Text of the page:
Economic Development, Nonprofits, and Small Business & Startups

It takes a community to cultivate a culture of local first

July 31, 2018
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When I graduated from college, it wasn’t uncommon for my friends to pick a place on a map and move across the country to find jobs. Over a decade later, Grand Rapids has become a bright spot on the map where people from all over the country want to move.

We owe much of this exciting movement to the community of locally owned businesses that continue to cultivate a culture that makes Grand Rapids a great place to live and work. Working hand in hand with our community, we have created a culture that supports locally owned businesses, good-paying jobs, more sustainable business practices and vibrant local neighborhoods. We have seen businesses in agriculture, manufacturing, retail, tourism and other services spurred by our local first movement. That all leads to more dollars staying right here in our community as businesses work together to source their products or services.

This year, Local First is celebrating 15 years. As I look back on those 15 years there are so many examples of how once far-out ideas or concepts have become normal for how West Michigan does business together.

I remember when Street Party became one of the very first events in Grand Rapids to serve locally made beer and people didn’t know what to do. They looked around for brands they already knew, but as local brands grew, people quickly caught on and now local is the new normal. Now when you visit local restaurants and grocery stores, you see dozens of locally owned brands, which is pretty cool. This is just one example that signifies the growth of the local first movement right in our own backyard and how it’s turned Grand Rapids into an industry leader.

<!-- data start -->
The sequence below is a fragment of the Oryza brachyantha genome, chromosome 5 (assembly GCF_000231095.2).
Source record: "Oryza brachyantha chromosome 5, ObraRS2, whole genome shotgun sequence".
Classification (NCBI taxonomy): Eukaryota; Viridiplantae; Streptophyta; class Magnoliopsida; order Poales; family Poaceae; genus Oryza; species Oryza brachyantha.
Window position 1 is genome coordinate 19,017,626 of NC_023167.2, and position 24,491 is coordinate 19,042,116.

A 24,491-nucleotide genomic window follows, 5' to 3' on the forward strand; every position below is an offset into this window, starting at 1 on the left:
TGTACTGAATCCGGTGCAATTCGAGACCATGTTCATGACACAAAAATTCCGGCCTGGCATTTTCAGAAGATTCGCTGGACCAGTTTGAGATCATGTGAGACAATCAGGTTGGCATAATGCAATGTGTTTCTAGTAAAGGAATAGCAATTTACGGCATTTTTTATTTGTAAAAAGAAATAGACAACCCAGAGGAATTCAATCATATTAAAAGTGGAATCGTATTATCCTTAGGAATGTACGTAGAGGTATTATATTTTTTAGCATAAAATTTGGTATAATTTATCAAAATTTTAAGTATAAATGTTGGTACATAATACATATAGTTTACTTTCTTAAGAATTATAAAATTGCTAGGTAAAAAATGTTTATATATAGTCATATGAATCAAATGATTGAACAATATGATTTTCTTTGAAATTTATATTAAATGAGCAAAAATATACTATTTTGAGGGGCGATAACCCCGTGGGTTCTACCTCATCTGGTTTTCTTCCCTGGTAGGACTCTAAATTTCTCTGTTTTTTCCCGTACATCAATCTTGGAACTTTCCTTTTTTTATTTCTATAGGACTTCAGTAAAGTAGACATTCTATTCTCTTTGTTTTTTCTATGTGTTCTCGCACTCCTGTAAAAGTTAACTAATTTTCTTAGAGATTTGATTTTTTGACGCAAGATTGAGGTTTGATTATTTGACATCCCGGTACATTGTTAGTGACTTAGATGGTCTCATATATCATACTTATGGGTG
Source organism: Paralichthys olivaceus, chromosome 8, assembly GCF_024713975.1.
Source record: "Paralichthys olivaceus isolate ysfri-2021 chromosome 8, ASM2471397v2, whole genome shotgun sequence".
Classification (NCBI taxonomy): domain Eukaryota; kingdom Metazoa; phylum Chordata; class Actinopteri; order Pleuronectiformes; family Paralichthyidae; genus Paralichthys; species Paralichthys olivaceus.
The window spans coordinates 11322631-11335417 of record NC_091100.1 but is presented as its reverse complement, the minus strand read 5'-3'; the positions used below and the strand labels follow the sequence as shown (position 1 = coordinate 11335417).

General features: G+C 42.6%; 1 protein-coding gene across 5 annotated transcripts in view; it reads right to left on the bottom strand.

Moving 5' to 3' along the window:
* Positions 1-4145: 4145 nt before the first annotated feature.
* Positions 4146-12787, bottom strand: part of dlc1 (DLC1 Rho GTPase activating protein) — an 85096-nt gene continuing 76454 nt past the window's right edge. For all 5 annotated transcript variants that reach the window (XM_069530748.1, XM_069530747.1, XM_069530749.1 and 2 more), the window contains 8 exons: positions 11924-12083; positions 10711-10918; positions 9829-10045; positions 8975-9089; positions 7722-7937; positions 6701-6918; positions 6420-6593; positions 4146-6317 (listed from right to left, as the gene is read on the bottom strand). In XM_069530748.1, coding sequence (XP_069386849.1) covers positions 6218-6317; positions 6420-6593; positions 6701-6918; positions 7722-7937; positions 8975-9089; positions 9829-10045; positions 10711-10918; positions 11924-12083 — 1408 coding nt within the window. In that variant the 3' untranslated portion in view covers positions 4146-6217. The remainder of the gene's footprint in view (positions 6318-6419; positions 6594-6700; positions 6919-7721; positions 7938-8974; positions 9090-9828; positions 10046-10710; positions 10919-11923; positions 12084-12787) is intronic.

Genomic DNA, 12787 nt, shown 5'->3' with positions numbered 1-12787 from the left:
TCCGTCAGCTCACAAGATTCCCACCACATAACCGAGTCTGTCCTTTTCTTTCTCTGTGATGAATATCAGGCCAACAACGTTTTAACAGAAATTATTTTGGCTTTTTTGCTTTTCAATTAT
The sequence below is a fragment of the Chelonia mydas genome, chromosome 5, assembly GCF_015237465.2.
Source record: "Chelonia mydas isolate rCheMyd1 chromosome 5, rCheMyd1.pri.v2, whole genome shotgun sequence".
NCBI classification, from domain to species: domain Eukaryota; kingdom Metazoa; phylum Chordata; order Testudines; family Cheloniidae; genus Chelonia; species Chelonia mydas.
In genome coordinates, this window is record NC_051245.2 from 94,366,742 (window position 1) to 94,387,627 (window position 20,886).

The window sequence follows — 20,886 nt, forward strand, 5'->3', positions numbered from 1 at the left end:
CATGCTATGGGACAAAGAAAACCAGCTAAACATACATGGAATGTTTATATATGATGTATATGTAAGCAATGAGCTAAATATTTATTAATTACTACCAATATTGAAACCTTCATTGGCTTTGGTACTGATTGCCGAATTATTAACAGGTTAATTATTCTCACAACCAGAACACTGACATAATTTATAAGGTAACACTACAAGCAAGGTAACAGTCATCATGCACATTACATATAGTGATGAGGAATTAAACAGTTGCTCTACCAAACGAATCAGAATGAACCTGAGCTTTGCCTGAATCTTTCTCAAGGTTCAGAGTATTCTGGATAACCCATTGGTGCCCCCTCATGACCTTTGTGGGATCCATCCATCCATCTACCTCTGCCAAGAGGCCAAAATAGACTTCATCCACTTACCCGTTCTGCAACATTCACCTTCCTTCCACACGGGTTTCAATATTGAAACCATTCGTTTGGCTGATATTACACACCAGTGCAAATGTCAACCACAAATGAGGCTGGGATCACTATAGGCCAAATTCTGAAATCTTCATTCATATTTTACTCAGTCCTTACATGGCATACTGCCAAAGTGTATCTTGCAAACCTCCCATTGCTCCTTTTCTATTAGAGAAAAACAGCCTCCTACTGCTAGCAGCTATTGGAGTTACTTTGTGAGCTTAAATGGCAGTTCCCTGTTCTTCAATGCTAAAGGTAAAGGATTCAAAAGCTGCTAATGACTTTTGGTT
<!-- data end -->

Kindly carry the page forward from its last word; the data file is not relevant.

These days it’s also not uncommon for “triple bottom line” to pop up in conversations around the business community. Fifteen years ago, no one would have really known what that meant; yet today, we are home to the majority of Michigan-based B Corps. Sustainability and putting people first are now conversations that are happening more than ever and businesses are incorporating these values into their mission and vision statements, which is also pretty cool to see.

A big part of supporting local is also supporting people. There has been a heightened conversation around shifts in how we create more equitable communities and increase access to opportunity. While we still have a long way to go, we are making progress as a community and taking action to create more opportunities for all people who call West Michigan home.

Looking ahead to the next 15 years, it’s my hope that phrases like “triple bottom line” and “people-first economy” are a part of everyday conversation. I hope that Grand Rapids becomes the intersection of purpose and profit, where companies and people move because they know they can invest in their community. I also want to see the inclusion conversation continue and advance, and for the demographics of local ownership to represent the demographics of our vibrant and growing community. I also hope that we continue to build this great place together while making sure people can afford to live here too.

I am so proud of our community and how far we’ve come over the last 15 years, and I am grateful for our growing community of over 800 locally owned businesses. Let’s keep the momentum going by continuing to support each other in business, engage in conversations that push us to be better than we were yesterday, and commit to meeting new people and shopping in different communities. At the heart of local first is people, and by continuing to put people first in business and in our community, we will be able to cultivate a culture of local first for many generations to come.